The second in our series of Who,What,When,Where,Why, How?
We give the artist a blank slate to tell us, and your good selves, what they’re up to at the moment, in any way they see fit, using the 6 prompts.
I’m Ali Horn, I’ve been playing second fiddle in bands for years until I finally decided it was my place front and centre.
‘It Wears Off’ my latest E.P. A varied collection of the inner workings of my brain. Topics broached are mundane life stuff, love and the afterlife seen through the eyes of an eternal pessimist. A good handful of suicide thrown in the mix too. All hidden underneath beautifully textured tracks.
It comes out 22nd November on Rooftop records // Funnel Music
I’m currently in my studio on the 13th floor of a tower block overlooking Sefton on a beautiful Mersey morning.
A question that I asked myself a few years ago when starting this project that completely changed my view on songwriting and my place in music.
With a little help from my friends, a lot of help from Chris Taylor and Carl Hunter and a distinct lack of care for my own personal health.
Two amazing organisations on the radar this week – Music Support – Who provide support for those working in any area of the Music Industry.
In their own words – BY THE INDUSTRY FOR THE INDUSTRY Music Support is a registered charity founded and run by people from the UK music industry, for individuals in any area of the UK music industry suffering from mental, emotional and behavioural health disorders (including but not limited to alcohol and drug addiction).
So if you work in the music industry and you are feeling the strain from touring, partying or coming home from tour and wondering how your toaster works, if any of this strikes a chord, or you just want to talk to someone who knows how you feel – clink the link and reach out.
But our research with universities, the NHS, Imperial College London, service users and scientists shows young people don’t feel they have the support they need.
We are an innovative Profit for Purpose Social Enterprise, navigating individuals and organisations aged 16-30 and beyond to better mental health through journalism, signposting, therapy and Mental Health First Aid Training.
By aligning action with awareness, we are promoting a New Normal where people can talk openly about their emotions, as comfortably as they’d talk about last night’s game or the latest TV series. Our team is made up of industry leading mental health researchers, BACP accredited psychotherapists, journalists and Mental Health First Aid instructors.
We recycle the economy by reinvesting our profits back into our community, supporting those who have the most need and making therapy available to anyone regardless of circumstances.
Our innovative approach to easing access to mental health support is informed by our team’s lived experience and a three-year research project. Our latest quantitative study into current online mental health provisions showed a staggering 88.5% of students at Liverpool John Moores University felt that there were not enough online provisions available. 37% rated the support they encountered as ‘poor’ and 43% responded it was ‘ok’. To also help us uncover the mental health needs of young people we run workshops at organisations including the NHS, Merseyside Youth Association, Edge Hill University and the National Citizens Service. Out of that was born our ‘World of Wellbeing’ concept. A holistic approach where in our resources section exercise, nutrition, employment and money support is provided alongside a map with all the free mental health services in your locality.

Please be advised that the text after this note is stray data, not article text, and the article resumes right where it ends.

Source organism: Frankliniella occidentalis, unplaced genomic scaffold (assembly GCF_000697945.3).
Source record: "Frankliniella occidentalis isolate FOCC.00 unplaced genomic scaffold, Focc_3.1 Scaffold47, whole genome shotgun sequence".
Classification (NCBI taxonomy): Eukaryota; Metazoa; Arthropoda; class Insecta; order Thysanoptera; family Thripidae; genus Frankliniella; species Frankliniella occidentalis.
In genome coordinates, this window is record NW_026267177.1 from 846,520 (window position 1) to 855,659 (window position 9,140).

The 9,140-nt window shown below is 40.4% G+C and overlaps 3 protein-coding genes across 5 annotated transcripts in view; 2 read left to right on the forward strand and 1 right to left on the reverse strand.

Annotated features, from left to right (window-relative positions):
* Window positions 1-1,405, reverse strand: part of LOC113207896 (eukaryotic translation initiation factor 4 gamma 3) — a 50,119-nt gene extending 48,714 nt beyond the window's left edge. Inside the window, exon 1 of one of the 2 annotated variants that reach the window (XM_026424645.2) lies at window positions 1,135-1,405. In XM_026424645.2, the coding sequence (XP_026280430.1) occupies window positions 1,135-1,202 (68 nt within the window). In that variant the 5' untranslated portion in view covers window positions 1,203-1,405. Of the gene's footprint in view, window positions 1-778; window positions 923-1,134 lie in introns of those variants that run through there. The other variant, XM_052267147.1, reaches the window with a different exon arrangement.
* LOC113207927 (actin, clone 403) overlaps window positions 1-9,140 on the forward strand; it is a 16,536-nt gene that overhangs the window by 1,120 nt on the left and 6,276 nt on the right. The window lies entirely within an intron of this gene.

Whatever your reason, reach out to your friends, talk about your mental health and if you feel you need professional help – the two organisations above are a good place to start.
Bye Louis is due to release his debut EP – The Same Boy – on Emotion Wave – you can now pre order via Bandcamp.
Bye Louis also plays Deeper Cuts festival on Sat 13th July along with fellow Emotion Wavers – Lo Five & Foxen Cyn & a load of other music spread across Phase One, Kazimier Gardens & The Stockroom – all for a mere 10 pounds.
I’m Kieran. I perform and release music as Bye Louis.
I’ve just self-released a single called Give Me Your Dream, and have another single called Meet Me out shortly. Give Me Your Dream has a silly video to go with it too.
I’m also almost ready to put out a 7-track release on Emotion Wave called The Same Boy. I’ve been working on that with Sean (Foxen Cyn) in his haunted home studio on and off for a year now.
Give Me Your Dream was last week, Meet Me will be out on Sunday, and The Same Boy will come out in the next couple of months. We’ll have an exact date soon.
I’m on a train from Rock Ferry to Bootle. We’re just pulling into Hamilton Square.
I write songs because it’s calming as well as exciting. At its best, songwriting straightens my head about something I didn’t fully understand prior to writing the thing, and it comes from a place I don’t really understand. It’s like magic.
I feel vulnerable exposing some part of me through sharing my songs, but it’s therapeutic.
I also often feel a sense of wanting validation when sharing my music. Which can mean indulging a really crappy part of me. But it also allows me to recognise that crappy part of me for what it is and move away from it.
So, for example, if I send something to a stranger in the local music press or something and they don’t get back to me, I might feel annoyed (“Why won’t you validate me?”) or I might feel not annoyed at all (“Validation is not the aim.”).